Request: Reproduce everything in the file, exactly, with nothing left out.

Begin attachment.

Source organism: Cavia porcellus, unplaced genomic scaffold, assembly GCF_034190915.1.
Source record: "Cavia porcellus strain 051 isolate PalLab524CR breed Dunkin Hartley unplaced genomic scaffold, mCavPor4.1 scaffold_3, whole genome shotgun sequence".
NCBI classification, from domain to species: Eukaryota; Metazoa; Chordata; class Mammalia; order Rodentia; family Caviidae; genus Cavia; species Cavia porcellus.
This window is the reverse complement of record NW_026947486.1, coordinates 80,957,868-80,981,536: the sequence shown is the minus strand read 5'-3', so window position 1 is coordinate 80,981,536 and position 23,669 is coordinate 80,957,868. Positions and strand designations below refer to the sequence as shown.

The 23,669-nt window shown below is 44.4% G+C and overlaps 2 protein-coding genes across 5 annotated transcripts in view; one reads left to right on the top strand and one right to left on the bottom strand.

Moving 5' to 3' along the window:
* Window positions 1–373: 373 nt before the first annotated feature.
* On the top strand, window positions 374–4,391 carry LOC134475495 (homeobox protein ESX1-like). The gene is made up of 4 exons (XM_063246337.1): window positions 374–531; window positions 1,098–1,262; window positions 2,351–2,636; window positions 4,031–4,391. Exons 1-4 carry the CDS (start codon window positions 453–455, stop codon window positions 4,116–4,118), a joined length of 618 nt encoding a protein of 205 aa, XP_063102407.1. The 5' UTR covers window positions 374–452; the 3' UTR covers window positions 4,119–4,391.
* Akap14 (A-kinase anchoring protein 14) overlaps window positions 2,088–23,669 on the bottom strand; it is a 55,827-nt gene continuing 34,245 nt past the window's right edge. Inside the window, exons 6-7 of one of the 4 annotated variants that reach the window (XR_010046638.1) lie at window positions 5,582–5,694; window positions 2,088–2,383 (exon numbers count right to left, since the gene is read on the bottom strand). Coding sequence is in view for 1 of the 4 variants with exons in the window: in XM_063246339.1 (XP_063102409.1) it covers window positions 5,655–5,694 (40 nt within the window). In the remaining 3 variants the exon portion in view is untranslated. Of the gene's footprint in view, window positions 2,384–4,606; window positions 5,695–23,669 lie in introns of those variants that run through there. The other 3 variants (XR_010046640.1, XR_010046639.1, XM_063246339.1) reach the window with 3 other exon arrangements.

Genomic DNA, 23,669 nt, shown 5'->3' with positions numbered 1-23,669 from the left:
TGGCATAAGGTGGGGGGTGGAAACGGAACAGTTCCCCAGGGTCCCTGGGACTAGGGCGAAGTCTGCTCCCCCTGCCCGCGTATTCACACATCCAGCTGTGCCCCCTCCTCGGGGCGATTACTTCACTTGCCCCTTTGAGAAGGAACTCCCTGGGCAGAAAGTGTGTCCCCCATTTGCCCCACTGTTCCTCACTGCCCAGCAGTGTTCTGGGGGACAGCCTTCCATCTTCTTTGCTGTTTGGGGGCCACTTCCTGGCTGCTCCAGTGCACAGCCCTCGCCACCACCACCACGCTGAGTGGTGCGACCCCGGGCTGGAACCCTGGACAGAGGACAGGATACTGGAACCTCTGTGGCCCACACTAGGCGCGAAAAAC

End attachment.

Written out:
Source organism: Cavia porcellus, unplaced genomic scaffold, assembly GCF_034190915.1.
Source record: "Cavia porcellus strain 051 isolate PalLab524CR breed Dunkin Hartley unplaced genomic scaffold, mCavPor4.1 scaffold_3, whole genome shotgun sequence".
NCBI classification, from domain to species: Eukaryota; Metazoa; Chordata; class Mammalia; order Rodentia; family Caviidae; genus Cavia; species Cavia porcellus.
This window is the reverse complement of record NW_026947486.1, coordinates 80,957,868-80,981,536: the sequence shown is the minus strand read 5'-3', so window position 1 is coordinate 80,981,536 and position 23,669 is coordinate 80,957,868. Positions and strand designations below refer to the sequence as shown.

The 23,669-nt window shown below is 44.4% G+C and overlaps 2 protein-coding genes across 5 annotated transcripts in view; one reads left to right on the top strand and one right to left on the bottom strand.

Moving 5' to 3' along the window:
* Window positions 1–373: 373 nt before the first annotated feature.
* On the top strand, window positions 374–4,391 carry LOC134475495 (homeobox protein ESX1-like). The gene is made up of 4 exons (XM_063246337.1): window positions 374–531; window positions 1,098–1,262; window positions 2,351–2,636; window positions 4,031–4,391. Exons 1-4 carry the CDS (start codon window positions 453–455, stop codon window positions 4,116–4,118), a joined length of 618 nt encoding a protein of 205 aa, XP_063102407.1. The 5' UTR covers window positions 374–452; the 3' UTR covers window positions 4,119–4,391.
* Akap14 (A-kinase anchoring protein 14) overlaps window positions 2,088–23,669 on the bottom strand; it is a 55,827-nt gene continuing 34,245 nt past the window's right edge. Inside the window, exons 6-7 of one of the 4 annotated variants that reach the window (XR_010046638.1) lie at window positions 5,582–5,694; window positions 2,088–2,383 (exon numbers count right to left, since the gene is read on the bottom strand). Coding sequence is in view for 1 of the 4 variants with exons in the window: in XM_063246339.1 (XP_063102409.1) it covers window positions 5,655–5,694 (40 nt within the window). In the remaining 3 variants the exon portion in view is untranslated. Of the gene's footprint in view, window positions 2,384–4,606; window positions 5,695–23,669 lie in introns of those variants that run through there. The other 3 variants (XR_010046640.1, XR_010046639.1, XM_063246339.1) reach the window with 3 other exon arrangements.

Genomic DNA, 23,669 nt, shown 5'->3' with positions numbered 1-23,669 from the left:
TGGCATAAGGTGGGGGGTGGAAACGGAACAGTTCCCCAGGGTCCCTGGGACTAGGGCGAAGTCTGCTCCCCCTGCCCGCGTATTCACACATCCAGCTGTGCCCCCTCCTCGGGGCGATTACTTCACTTGCCCCTTTGAGAAGGAACTCCCTGGGCAGAAAGTGTGTCCCCCATTTGCCCCACTGTTCCTCACTGCCCAGCAGTGTTCTGGGGGACAGCCTTCCATCTTCTTTGCTGTTTGGGGGCCACTTCCTGGCTGCTCCAGTGCACAGCCCTCGCCACCACCACCACGCTGAGTGGTGCGACCCCGGGCTGGAACCCTGGACAGAGGACAGGATACTGGAACCTCTGTGGCCCACACTAGGCGCGAAAAAC